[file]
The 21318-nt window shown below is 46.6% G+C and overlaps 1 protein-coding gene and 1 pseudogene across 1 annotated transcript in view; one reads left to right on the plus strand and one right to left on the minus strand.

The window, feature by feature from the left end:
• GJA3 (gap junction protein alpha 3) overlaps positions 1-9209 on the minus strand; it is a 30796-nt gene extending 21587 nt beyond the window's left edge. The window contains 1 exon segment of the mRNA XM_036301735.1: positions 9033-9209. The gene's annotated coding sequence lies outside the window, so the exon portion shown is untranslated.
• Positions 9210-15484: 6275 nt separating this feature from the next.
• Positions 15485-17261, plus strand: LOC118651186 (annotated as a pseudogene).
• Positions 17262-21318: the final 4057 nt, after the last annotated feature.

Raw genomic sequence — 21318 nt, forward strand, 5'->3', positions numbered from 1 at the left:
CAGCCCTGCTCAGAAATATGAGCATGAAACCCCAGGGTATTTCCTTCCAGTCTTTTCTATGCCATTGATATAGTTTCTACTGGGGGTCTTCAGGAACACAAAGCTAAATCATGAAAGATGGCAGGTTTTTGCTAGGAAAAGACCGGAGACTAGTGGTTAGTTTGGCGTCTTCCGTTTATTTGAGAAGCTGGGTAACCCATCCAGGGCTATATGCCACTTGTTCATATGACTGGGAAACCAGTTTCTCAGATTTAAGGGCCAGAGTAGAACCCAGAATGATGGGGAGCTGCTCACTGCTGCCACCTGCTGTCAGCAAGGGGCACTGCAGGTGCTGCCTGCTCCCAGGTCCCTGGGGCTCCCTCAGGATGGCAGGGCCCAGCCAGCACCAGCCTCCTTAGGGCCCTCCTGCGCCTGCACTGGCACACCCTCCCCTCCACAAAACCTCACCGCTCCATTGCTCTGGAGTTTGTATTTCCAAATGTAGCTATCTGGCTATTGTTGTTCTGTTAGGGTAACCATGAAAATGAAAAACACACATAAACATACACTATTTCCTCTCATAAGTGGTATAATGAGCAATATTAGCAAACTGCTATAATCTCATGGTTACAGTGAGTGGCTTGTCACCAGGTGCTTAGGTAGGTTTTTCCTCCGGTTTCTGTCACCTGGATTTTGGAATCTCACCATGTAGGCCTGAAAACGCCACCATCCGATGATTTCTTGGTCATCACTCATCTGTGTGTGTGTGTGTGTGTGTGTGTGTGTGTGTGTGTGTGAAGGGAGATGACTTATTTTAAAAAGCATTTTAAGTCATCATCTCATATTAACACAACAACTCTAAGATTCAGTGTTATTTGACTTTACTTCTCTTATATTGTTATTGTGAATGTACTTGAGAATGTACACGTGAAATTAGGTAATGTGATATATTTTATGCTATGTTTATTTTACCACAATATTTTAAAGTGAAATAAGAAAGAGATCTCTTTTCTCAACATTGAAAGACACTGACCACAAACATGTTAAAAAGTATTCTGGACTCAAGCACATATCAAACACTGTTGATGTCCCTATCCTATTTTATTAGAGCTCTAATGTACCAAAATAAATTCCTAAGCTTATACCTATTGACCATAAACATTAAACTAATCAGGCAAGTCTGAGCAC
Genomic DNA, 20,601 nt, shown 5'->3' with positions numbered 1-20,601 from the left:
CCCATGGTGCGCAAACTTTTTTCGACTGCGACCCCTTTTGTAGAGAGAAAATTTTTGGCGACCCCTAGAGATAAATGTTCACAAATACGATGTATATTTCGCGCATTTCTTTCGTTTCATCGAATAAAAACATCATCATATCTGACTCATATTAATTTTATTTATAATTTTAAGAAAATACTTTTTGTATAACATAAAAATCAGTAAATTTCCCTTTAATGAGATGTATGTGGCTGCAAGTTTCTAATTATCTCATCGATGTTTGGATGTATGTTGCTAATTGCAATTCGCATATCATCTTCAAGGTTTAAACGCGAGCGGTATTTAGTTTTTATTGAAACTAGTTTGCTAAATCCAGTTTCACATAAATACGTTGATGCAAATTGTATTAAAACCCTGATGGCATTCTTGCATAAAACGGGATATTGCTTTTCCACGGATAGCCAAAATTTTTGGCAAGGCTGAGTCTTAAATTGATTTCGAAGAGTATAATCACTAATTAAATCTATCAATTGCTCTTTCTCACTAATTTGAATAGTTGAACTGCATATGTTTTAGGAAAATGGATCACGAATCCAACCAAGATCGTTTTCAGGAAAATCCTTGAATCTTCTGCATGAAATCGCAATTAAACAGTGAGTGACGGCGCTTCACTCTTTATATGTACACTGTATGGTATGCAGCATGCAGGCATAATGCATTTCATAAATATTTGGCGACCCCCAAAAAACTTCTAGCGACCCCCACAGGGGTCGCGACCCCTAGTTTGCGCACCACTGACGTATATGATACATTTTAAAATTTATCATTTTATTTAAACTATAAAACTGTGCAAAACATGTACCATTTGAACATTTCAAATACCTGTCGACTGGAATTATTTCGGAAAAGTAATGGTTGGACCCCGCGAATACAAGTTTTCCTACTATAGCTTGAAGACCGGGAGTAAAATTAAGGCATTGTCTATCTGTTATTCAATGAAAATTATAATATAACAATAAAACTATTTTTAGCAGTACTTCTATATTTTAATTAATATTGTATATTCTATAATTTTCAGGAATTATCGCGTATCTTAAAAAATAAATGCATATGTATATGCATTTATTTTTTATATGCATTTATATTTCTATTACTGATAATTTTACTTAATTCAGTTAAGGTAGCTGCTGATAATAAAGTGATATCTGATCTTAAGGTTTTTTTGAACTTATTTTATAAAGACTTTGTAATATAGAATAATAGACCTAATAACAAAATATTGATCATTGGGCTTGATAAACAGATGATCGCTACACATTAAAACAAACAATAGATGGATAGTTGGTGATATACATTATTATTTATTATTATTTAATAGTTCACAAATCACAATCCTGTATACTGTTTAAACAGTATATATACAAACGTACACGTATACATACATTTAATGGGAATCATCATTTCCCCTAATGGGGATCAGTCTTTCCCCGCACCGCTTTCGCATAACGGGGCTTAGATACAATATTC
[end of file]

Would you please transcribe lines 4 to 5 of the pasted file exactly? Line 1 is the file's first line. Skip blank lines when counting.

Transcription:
• Positions 9210-15484: 6275 nt separating this feature from the next.
• Positions 15485-17261, plus strand: LOC118651186 (annotated as a pseudogene).